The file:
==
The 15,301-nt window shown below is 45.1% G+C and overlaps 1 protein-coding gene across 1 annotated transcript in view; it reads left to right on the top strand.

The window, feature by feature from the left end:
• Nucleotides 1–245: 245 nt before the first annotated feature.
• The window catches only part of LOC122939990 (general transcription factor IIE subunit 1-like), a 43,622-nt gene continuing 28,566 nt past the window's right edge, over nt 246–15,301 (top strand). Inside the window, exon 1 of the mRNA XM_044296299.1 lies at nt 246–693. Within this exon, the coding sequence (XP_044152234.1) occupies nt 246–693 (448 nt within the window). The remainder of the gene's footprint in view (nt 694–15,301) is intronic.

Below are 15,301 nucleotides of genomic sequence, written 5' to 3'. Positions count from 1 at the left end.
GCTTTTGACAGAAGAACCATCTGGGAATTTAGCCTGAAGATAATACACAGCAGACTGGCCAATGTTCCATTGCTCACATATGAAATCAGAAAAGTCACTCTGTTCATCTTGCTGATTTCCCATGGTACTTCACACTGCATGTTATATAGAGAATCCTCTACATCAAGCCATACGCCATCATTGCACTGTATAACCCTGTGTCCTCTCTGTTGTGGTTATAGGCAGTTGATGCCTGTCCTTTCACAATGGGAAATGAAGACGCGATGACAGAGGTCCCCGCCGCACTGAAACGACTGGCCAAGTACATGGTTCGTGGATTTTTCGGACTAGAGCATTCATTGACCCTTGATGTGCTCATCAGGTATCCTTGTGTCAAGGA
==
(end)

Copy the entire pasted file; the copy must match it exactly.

The 15,301-nt window shown below is 45.1% G+C and overlaps 1 protein-coding gene across 1 annotated transcript in view; it reads left to right on the top strand.

The window, feature by feature from the left end:
• Nucleotides 1–245: 245 nt before the first annotated feature.
• The window catches only part of LOC122939990 (general transcription factor IIE subunit 1-like), a 43,622-nt gene continuing 28,566 nt past the window's right edge, over nt 246–15,301 (top strand). Inside the window, exon 1 of the mRNA XM_044296299.1 lies at nt 246–693. Within this exon, the coding sequence (XP_044152234.1) occupies nt 246–693 (448 nt within the window). The remainder of the gene's footprint in view (nt 694–15,301) is intronic.

Below are 15,301 nucleotides of genomic sequence, written 5' to 3'. Positions count from 1 at the left end.
GCTTTTGACAGAAGAACCATCTGGGAATTTAGCCTGAAGATAATACACAGCAGACTGGCCAATGTTCCATTGCTCACATATGAAATCAGAAAAGTCACTCTGTTCATCTTGCTGATTTCCCATGGTACTTCACACTGCATGTTATATAGAGAATCCTCTACATCAAGCCATACGCCATCATTGCACTGTATAACCCTGTGTCCTCTCTGTTGTGGTTATAGGCAGTTGATGCCTGTCCTTTCACAATGGGAAATGAAGACGCGATGACAGAGGTCCCCGCCGCACTGAAACGACTGGCCAAGTACATGGTTCGTGGATTTTTCGGACTAGAGCATTCATTGACCCTTGATGTGCTCATCAGGTATCCTTGTGTCAAGGA